For about as long as baseball has been played, players, coaches, and fans have pondered about how to properly evaluate players. As times change, the methods of evaluating players have evolved.

Since pitchers tend to come under the most scrutiny of any position and are generally considered to be the most critical asset to a team’s success, the Earned Run Average (ERA) statistic was created.

So, what is ERA in baseball?

**Earned Run Average, or ERA, is a statistic that is used to evaluate the number of earned runs that a pitcher, on average, allows per nine innings pitched. This is done by taking the pitcher’s total earned runs allowed and dividing by the number of innings pitched, and multiplying it by nine.**

Now, a pitcher’s ERA doesn’t tell the entire story, as different sets of circumstances can lead to wild swings in what is considered a “normal” ERA and likewise what is considered good or bad. We’ll go further in-depth to explain exactly what an ERA is and how it’s interpreted.

So let’s address the question at hand, shall we?

**What Is a Pitcher’s Earned Run Average?**

In baseball, the job description for a pitcher is rather simple: to prevent the other team from scoring. Naturally, the most commonly accepted stat for evaluating pitchers involves how effective the pitcher is at preventing runs, which ERA reflects.

**A pitcher’s ERA reflects the average number of runs that a pitcher, based solely on his pitching, would allow per nine innings of pitching.**

ERA is meant to take into account the performance of both the pitcher and the defense behind him so that he isn’t punished for poor defense. As a result, there are two different types of runs that a pitcher can be charged with: earned and unearned runs.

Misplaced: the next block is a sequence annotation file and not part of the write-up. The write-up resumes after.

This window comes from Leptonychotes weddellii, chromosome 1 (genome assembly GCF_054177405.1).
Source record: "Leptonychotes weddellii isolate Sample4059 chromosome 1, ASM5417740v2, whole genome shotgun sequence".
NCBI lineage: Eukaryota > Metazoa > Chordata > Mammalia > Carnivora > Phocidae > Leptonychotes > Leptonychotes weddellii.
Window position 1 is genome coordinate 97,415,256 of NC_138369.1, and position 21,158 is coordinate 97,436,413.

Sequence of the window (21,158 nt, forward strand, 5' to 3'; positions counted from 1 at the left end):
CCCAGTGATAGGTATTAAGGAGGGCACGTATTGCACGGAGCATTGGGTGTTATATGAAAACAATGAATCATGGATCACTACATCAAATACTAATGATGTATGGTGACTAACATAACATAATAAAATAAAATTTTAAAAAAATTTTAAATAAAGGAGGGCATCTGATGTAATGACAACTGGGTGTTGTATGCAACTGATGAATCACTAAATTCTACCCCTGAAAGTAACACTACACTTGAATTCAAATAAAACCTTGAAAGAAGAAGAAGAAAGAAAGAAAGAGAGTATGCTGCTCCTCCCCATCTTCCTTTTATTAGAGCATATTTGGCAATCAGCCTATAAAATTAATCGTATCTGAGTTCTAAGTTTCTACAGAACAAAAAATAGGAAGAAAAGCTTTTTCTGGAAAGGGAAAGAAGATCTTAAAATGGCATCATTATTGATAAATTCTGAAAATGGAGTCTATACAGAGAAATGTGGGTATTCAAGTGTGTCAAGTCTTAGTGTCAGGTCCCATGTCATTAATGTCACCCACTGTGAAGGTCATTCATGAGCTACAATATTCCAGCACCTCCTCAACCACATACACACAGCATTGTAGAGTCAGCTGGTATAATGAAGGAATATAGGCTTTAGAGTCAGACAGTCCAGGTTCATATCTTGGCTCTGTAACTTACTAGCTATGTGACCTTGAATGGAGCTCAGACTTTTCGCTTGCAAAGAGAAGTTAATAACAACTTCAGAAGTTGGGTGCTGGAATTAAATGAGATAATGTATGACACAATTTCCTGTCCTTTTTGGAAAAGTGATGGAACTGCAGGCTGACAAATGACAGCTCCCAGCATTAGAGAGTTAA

To better understand the significance and calculation of ERA, we should probably explain what the difference is between the two.

**What Are Earned and Unearned Runs in Baseball?**

In the simplest terms, **an earned run is a run that is deemed to be allowed solely due to the pitcher’s pitching ability, while an unearned run is a run that would not or likely would not have scored without the benefit o**f** an error or passed ball.**

Earned runs are by far the most common, accounting for over 92% of the 23,467 runs scored in the 2019 Major League Baseball (MLB) season. These runs are almost exclusively scored as the result of a combination of hits, walks, and hit batters, as well as well-timed outs.

On the other hand, unearned runs are much rarer, accounting for only 1,783 MLB runs in 2019. In broader terms, there were roughly three unearned runs scored over the span of every four MLB games in the 2019 season.

These runs are most commonly the result of a fielder committing an error.

These also include any errors committed by the pitcher, as while they are the pitcher’s fault, they aren’t indicative of his pitching ability, specifically.

There are rules differentiating earned and unearned runs. If a batter reaches base as a direct result of an error and later scores, his run will be unearned regardless.

However, there is also a gray area with errors that advance a runner, but do not directly result in that runner reaching base.

In these cases, the official scorer is left to judge whether the run(s) would have scored anyways had the rest of the inning played out the same way without the error.

For example, let’s say a runner singles with one out and nobody on base, but the outfielder mishandles the ball, allowing the runner to advance to third on the play.

If the next batter were to hit a home run, then both runs are earned, as they would’ve scored anyway on the homer.

On the other hand, if the next batter instead hits a sacrifice fly that scores the run (or if he scores on a ground out, a wild pitch, or even a single) and the inning subsequently ends with no further baserunners, then the run becomes *unearned* if the official scorer believes that the run would not have scored without the error.

Because errors can extend innings, runs that are scored with two outs after an error is committed, are likely counted as unearned runs.

Additionally, if an error takes place amidst an inning with multiple runs, it is also possible for some runs in an inning to be unearned, while others are earned.

So with that out of the way, let’s get back to the main focus, ERA, and look at how you calculate a pitcher’s ERA.

**How Do You Calculate ERA?**

ERA can be a little tricky to calculate at first because there are three numbers to take into consideration, but once you get the hang of calculating it a few times it shouldn’t be too difficult.

**A pitcher’s ERA is calculated by dividing the total number of earned runs allowed by the total number of innings pitched, then multiplying the total result by nine.**